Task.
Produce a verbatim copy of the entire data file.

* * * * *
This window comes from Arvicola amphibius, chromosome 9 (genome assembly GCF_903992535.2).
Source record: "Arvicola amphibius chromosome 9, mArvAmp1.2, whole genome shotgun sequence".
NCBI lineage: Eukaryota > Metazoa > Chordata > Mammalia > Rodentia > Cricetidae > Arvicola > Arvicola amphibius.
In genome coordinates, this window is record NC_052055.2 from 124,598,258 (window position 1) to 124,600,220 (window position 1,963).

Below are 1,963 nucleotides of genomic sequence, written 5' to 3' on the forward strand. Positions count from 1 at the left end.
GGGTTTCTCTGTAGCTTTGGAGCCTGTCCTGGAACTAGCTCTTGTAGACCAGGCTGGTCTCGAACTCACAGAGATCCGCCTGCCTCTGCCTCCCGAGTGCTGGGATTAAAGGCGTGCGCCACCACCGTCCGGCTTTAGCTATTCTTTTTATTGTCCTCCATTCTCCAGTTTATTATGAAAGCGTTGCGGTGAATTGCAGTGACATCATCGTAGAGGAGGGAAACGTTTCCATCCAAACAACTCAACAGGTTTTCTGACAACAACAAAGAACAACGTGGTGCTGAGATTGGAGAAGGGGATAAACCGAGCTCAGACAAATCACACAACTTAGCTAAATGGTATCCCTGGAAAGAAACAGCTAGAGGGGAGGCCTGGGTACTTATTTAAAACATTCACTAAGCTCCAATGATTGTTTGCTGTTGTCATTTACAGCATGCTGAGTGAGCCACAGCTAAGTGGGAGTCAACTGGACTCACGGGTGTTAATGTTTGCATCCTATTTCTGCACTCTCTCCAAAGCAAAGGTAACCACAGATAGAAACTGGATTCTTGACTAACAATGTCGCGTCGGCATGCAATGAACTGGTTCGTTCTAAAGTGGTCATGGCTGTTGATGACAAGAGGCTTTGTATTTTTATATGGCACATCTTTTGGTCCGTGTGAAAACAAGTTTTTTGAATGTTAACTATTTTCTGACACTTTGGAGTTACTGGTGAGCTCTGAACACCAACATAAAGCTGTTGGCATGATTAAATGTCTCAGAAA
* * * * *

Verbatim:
This window comes from Arvicola amphibius, chromosome 9 (genome assembly GCF_903992535.2).
Source record: "Arvicola amphibius chromosome 9, mArvAmp1.2, whole genome shotgun sequence".
NCBI lineage: Eukaryota > Metazoa > Chordata > Mammalia > Rodentia > Cricetidae > Arvicola > Arvicola amphibius.
In genome coordinates, this window is record NC_052055.2 from 124,598,258 (window position 1) to 124,600,220 (window position 1,963).

Below are 1,963 nucleotides of genomic sequence, written 5' to 3' on the forward strand. Positions count from 1 at the left end.
GGGTTTCTCTGTAGCTTTGGAGCCTGTCCTGGAACTAGCTCTTGTAGACCAGGCTGGTCTCGAACTCACAGAGATCCGCCTGCCTCTGCCTCCCGAGTGCTGGGATTAAAGGCGTGCGCCACCACCGTCCGGCTTTAGCTATTCTTTTTATTGTCCTCCATTCTCCAGTTTATTATGAAAGCGTTGCGGTGAATTGCAGTGACATCATCGTAGAGGAGGGAAACGTTTCCATCCAAACAACTCAACAGGTTTTCTGACAACAACAAAGAACAACGTGGTGCTGAGATTGGAGAAGGGGATAAACCGAGCTCAGACAAATCACACAACTTAGCTAAATGGTATCCCTGGAAAGAAACAGCTAGAGGGGAGGCCTGGGTACTTATTTAAAACATTCACTAAGCTCCAATGATTGTTTGCTGTTGTCATTTACAGCATGCTGAGTGAGCCACAGCTAAGTGGGAGTCAACTGGACTCACGGGTGTTAATGTTTGCATCCTATTTCTGCACTCTCTCCAAAGCAAAGGTAACCACAGATAGAAACTGGATTCTTGACTAACAATGTCGCGTCGGCATGCAATGAACTGGTTCGTTCTAAAGTGGTCATGGCTGTTGATGACAAGAGGCTTTGTATTTTTATATGGCACATCTTTTGGTCCGTGTGAAAACAAGTTTTTTGAATGTTAACTATTTTCTGACACTTTGGAGTTACTGGTGAGCTCTGAACACCAACATAAAGCTGTTGGCATGATTAAATGTCTCAGAAA